Beyond the Point of no Return, or Alive and Kicking – Craft Skills in UK?

What an interesting contrast between 2 letters published the same day in The Times.


Sir, Your report (Mar 10) on England’s last master cooper is unnecessarily gloomy about the future for this fine craft: coopers are still important at Marston’s. We employ two coopers, both of whom are fully qualified. Visitors to the brewery can see the “union system” being used to brew Marston’s Pedigree. No other beer is created in the way that we brew in Burton upon Trent, using huge oak casks, each about four times as big as a full-sized (288-pint) beer barrel.

Ralph Findlay

CEO, Marston’s


Sir, I read with some amusement the suggestion that we should stop the owners of the Whitechapel Bell Foundry selling its only remaining valuable asset by listing its premises in east London as Grade I (letter and report, Mar 11). If the business is in such financial straits then the solution for those who wish to save it should be to club together and purchase the very products that nobody else wants to buy — and continue to do so.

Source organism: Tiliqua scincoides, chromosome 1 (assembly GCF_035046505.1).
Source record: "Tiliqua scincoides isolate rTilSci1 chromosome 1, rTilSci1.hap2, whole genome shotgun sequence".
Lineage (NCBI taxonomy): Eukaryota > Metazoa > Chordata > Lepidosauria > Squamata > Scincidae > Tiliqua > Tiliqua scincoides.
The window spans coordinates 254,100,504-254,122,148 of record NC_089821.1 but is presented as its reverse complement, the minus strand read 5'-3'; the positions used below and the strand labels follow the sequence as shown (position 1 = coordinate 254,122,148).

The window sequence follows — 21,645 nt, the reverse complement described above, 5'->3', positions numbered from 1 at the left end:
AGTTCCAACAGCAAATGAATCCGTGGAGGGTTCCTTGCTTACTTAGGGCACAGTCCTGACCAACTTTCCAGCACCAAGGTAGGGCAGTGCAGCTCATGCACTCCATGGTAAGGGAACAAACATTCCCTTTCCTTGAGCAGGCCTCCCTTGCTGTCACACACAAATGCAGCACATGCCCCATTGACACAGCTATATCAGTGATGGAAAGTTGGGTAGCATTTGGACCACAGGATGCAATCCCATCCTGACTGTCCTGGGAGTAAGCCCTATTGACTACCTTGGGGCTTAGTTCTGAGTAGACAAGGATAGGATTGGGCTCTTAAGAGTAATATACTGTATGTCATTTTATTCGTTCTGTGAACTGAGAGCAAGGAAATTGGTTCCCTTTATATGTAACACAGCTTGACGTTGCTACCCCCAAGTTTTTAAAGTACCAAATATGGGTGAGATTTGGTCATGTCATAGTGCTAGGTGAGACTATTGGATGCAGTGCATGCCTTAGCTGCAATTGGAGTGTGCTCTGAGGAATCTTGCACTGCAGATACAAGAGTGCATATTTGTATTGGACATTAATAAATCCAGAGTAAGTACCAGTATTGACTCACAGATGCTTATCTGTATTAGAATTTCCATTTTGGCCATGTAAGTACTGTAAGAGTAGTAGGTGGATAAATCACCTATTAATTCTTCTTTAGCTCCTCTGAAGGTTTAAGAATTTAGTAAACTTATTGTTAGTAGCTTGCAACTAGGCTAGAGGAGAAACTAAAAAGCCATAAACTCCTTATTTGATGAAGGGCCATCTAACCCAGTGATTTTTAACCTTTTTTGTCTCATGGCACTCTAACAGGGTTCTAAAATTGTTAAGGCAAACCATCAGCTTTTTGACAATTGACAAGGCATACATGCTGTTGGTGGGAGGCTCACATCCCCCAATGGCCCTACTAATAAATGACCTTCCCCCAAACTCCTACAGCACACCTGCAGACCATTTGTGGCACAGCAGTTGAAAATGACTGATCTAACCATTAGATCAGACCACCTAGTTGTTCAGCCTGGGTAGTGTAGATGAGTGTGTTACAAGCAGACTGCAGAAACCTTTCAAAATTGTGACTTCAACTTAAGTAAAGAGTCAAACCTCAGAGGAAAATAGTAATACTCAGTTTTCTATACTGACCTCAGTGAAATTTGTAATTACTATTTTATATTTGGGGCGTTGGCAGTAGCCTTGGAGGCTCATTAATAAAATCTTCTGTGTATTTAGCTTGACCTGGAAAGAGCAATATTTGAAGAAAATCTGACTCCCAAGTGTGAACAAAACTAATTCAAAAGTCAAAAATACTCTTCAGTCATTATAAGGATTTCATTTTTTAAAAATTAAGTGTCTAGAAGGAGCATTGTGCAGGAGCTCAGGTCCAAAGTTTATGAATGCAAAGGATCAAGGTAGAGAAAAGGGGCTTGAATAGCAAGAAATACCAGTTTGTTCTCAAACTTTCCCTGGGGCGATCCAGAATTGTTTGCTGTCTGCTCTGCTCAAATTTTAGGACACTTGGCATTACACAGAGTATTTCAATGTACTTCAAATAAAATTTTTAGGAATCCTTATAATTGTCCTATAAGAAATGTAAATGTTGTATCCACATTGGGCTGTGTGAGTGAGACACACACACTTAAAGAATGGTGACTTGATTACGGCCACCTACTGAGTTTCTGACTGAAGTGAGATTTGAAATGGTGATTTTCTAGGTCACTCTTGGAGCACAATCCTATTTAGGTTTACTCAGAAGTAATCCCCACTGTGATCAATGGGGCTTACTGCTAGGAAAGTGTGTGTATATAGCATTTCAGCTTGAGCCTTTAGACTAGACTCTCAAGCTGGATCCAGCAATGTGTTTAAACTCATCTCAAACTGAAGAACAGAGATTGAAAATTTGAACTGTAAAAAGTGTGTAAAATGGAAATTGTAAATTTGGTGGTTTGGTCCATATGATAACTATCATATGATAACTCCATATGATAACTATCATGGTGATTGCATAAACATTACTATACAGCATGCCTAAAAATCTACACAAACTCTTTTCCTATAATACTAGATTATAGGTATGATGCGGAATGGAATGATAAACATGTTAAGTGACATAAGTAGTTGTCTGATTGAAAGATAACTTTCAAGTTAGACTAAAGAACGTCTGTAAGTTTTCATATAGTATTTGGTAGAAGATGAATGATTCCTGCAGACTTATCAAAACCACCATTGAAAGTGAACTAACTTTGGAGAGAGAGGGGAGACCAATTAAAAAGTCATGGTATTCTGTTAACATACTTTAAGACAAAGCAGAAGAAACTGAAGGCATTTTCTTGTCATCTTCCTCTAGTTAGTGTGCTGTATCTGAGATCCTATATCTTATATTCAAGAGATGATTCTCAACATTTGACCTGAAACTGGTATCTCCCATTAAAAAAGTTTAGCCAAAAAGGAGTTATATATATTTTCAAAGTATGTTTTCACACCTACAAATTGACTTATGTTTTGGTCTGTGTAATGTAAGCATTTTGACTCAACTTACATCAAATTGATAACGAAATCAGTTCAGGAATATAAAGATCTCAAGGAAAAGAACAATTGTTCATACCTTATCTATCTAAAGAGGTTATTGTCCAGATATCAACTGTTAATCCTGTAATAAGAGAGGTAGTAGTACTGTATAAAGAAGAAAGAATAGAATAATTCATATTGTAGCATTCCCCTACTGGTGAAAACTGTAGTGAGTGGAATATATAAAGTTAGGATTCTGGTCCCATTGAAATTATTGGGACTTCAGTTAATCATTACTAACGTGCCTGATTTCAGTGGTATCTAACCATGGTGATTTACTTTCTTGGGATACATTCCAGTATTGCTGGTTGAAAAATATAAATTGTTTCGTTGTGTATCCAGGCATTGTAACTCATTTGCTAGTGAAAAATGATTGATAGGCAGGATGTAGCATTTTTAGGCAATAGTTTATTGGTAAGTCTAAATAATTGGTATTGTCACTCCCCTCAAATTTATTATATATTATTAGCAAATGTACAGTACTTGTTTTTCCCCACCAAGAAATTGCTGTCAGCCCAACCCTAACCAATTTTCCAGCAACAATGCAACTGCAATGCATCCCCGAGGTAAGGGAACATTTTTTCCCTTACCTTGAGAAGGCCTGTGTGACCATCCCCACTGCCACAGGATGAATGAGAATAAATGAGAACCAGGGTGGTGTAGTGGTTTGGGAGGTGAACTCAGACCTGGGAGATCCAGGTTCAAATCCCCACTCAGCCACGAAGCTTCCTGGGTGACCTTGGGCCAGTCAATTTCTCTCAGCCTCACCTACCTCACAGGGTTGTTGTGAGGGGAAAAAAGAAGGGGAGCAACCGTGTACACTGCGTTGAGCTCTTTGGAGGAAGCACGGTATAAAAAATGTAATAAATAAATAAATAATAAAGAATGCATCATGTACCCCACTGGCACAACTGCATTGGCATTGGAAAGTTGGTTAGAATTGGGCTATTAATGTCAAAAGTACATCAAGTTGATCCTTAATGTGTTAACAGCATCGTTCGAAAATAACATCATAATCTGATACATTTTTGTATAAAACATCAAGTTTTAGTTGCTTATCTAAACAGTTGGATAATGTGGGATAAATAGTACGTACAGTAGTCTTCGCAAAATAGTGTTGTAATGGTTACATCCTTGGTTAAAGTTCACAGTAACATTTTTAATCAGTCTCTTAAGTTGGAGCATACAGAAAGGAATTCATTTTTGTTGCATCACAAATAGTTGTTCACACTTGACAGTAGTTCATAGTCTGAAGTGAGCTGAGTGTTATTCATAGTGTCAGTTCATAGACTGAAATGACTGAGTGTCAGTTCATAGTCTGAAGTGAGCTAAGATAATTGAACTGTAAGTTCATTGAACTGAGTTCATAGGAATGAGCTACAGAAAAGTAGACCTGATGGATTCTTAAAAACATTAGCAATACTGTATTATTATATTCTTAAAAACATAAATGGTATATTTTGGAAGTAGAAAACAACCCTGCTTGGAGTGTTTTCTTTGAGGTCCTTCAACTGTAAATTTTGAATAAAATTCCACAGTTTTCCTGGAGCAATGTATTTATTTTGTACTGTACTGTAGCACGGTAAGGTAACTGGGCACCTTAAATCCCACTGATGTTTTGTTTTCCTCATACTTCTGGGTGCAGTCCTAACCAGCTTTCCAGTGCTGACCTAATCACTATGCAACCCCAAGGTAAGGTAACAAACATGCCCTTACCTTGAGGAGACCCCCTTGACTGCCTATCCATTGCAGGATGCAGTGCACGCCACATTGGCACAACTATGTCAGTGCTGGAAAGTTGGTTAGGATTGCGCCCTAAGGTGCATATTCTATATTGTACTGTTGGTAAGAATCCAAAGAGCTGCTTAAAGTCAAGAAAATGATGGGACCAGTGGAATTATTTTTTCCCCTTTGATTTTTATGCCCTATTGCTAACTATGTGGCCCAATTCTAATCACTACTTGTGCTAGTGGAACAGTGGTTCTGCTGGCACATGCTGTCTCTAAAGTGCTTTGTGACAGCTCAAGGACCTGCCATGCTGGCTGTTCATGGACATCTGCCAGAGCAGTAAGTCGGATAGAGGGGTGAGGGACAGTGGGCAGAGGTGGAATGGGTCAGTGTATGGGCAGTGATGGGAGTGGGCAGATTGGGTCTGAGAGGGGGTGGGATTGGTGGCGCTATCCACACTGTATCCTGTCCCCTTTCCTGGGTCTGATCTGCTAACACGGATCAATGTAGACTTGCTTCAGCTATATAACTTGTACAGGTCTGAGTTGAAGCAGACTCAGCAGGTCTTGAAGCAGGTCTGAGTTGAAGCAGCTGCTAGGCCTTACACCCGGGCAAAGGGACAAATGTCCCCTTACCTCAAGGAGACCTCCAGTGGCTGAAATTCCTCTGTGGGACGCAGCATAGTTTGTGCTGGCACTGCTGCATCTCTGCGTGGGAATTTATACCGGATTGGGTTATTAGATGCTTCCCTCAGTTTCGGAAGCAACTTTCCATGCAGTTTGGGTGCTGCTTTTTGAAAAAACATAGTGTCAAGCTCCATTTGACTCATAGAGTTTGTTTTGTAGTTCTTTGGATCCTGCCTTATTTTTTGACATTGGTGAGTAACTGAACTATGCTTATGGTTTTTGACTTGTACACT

It is all very well to lament the loss of specialist skills but if there is no demand for the product nostalgia will not pay the wages.

The noble supporters who wish to save this old firm should either buy the company and run it themselves or fund its lost sales out of their own pockets.

Duncan Wood

Witney, Oxon

The first letter celebrates the continued existence of craft skills, while the latter laments their inevitable demise. In the great debate about the shape of the economy, and the need for apprenticeship training, we ask ourselves which one has got it right.